If you can overcome the obvious plot holes, mainly Donnie’s age and why no one knows Creed had a son, then this is an excellent movie, almost as good as the original Rocky.
And well it should be. This movie mirrors the original in so many ways that it’s impossible not to see them. Let’s take a look.
Both movies feature a professional champion who takes on an unknown underdog opponent. Both movies have the underdog being trained by an aging ex-fighter who is unorthodox in his training methods. Both underdogs develop a love interest with an unlikely female character during their training. And both movies have a challenger who spends most of the main event blocking punches with his face.
The plots of the other Rocky movies are just dissimilar enough to the original to make this sequel fresh again.
The fight scenes in the main event were totally reminiscent of the original Rocky with a surprised, somewhat unprepared champion underestimating his inexperienced opponent. One of the funniest moments of the movie comes with the expression on Conlan’s face after Creed (who has agreed to use his father’s name for this fight) hits him for the first time.
There is one spot in the main event that they use the original music from Rocky. When the sound system in the theater cranked out the opening bars of “Gonna Fly Now,” chills ran down my spine and I felt a big smile slowly growing on my face.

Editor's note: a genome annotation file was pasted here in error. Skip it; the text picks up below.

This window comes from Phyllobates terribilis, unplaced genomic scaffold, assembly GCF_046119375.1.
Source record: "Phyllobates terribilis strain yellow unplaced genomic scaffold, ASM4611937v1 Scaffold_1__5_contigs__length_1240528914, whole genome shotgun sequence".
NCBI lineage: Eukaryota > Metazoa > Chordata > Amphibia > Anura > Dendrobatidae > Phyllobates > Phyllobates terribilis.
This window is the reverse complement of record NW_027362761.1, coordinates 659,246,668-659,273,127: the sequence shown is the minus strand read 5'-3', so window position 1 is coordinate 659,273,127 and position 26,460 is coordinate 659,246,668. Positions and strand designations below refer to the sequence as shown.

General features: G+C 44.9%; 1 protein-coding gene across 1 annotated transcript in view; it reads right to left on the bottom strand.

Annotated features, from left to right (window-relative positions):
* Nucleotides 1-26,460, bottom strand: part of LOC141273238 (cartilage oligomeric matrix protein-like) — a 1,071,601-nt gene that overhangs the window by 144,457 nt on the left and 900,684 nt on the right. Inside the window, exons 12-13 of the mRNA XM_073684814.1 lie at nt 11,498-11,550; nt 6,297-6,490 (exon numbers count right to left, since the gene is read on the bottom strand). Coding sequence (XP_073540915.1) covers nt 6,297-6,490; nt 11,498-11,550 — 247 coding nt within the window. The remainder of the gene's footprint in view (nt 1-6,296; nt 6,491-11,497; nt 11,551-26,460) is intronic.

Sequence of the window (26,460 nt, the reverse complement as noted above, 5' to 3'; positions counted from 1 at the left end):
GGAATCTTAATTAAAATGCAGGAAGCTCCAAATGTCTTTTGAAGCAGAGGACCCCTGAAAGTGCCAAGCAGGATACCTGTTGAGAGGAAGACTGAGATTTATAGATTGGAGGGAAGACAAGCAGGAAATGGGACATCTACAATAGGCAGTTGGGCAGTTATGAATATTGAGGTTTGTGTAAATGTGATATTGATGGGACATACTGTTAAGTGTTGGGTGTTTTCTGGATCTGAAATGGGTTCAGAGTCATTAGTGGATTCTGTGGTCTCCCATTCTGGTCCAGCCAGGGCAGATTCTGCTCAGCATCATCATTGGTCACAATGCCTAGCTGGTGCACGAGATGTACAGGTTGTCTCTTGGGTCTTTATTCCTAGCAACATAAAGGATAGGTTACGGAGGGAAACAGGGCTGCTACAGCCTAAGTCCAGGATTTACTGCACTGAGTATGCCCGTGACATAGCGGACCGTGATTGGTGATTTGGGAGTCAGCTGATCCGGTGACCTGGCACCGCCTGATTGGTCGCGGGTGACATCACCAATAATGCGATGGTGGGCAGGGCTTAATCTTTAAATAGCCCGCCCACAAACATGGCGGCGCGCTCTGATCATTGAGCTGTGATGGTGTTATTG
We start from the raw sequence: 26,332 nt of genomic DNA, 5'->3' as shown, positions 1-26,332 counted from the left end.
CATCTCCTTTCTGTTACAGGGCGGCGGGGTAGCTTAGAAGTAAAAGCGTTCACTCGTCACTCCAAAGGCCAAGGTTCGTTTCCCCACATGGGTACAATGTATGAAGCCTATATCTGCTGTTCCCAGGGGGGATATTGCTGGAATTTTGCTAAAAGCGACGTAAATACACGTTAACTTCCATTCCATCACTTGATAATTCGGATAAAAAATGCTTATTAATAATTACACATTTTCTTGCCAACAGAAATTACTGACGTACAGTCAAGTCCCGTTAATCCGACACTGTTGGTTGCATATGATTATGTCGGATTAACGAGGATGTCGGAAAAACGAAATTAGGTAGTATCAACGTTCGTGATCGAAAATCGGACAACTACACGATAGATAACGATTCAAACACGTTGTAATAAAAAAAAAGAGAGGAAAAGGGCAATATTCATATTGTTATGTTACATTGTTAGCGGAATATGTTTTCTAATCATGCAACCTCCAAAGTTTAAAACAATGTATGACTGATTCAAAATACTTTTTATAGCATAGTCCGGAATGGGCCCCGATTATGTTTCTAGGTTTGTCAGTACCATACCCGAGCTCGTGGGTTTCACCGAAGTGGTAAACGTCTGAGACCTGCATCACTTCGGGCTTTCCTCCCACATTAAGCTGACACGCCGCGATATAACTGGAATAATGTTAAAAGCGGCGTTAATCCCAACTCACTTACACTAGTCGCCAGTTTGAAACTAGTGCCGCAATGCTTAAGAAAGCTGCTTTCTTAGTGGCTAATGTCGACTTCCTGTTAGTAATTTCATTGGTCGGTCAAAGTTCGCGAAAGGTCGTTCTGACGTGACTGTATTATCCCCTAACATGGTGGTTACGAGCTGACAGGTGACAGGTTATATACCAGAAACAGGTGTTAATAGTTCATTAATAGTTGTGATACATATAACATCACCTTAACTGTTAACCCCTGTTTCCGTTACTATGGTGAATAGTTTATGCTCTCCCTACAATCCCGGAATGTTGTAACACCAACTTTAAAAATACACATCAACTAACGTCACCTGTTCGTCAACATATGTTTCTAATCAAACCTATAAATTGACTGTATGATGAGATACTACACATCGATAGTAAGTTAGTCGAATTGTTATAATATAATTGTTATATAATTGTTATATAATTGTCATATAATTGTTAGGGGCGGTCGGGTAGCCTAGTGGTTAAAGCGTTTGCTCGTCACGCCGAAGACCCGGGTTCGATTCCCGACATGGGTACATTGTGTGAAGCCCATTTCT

Another plot hole is the main event itself. There are a lot of punches exchanged during the fight, just like Apollo and Rocky. There’s no way that two men could stand up to that kind of punishment for more than a minute, let alone 12 rounds.
They’re excused for this. Most boxing matches are pretty mundane and boring with few punches connecting until need be. Had the director modeled the fight scene after a real fight, we’d have all been snoring by the end of the film. Instead, he mirrored the Apollo-Rocky match, and came up with a winner.
Here’s one of those sentences I never thought I’d type. Stallone is amazing in this movie. His performance has Oscar nomination written all over it. During the course of the movie, we find out that Rocky has non-Hodgkins lymphoma, a disease that he actually welcomes because he feels he’s been left alone in this world by friends and family who have passed on. All those blows to Rocky’s head in his previous movies must have straightened out his slurred speech and made him more wise. He dispenses invaluable advice without coming across as a bitter old man.
Michael B. Jordan does an admirable job in his role as Adonis Creed. He shows a brazen confidence combined with a touch of insecurity, mixing the two into a complex character who is both interesting and likeable.
Tessa Thompson is Bianca, Donnie’s love interest. An independent young nightclub singer, she’s quite the opposite of Rocky’s Adrian, but still manages to inspire and motivate the protagonist perfectly.
Go see this movie!
See it in a theater with a bunch of other people. If you get a good group to watch it with, you’ll hear plenty of cheering during the fight (which is really weird if you think about it – cheering for a fighter in a movie), which adds to the overall experience of the movie. This is one that I will watch again once it comes out on video, and one that I wouldn’t mind owning.
I came out of the theater smiling and feeling better than when I went in. That seemed to be a general consensus of those who attended the same showing.
I’ll give this one an A+ for giving me my money’s worth and then some. It far exceeded my expectations.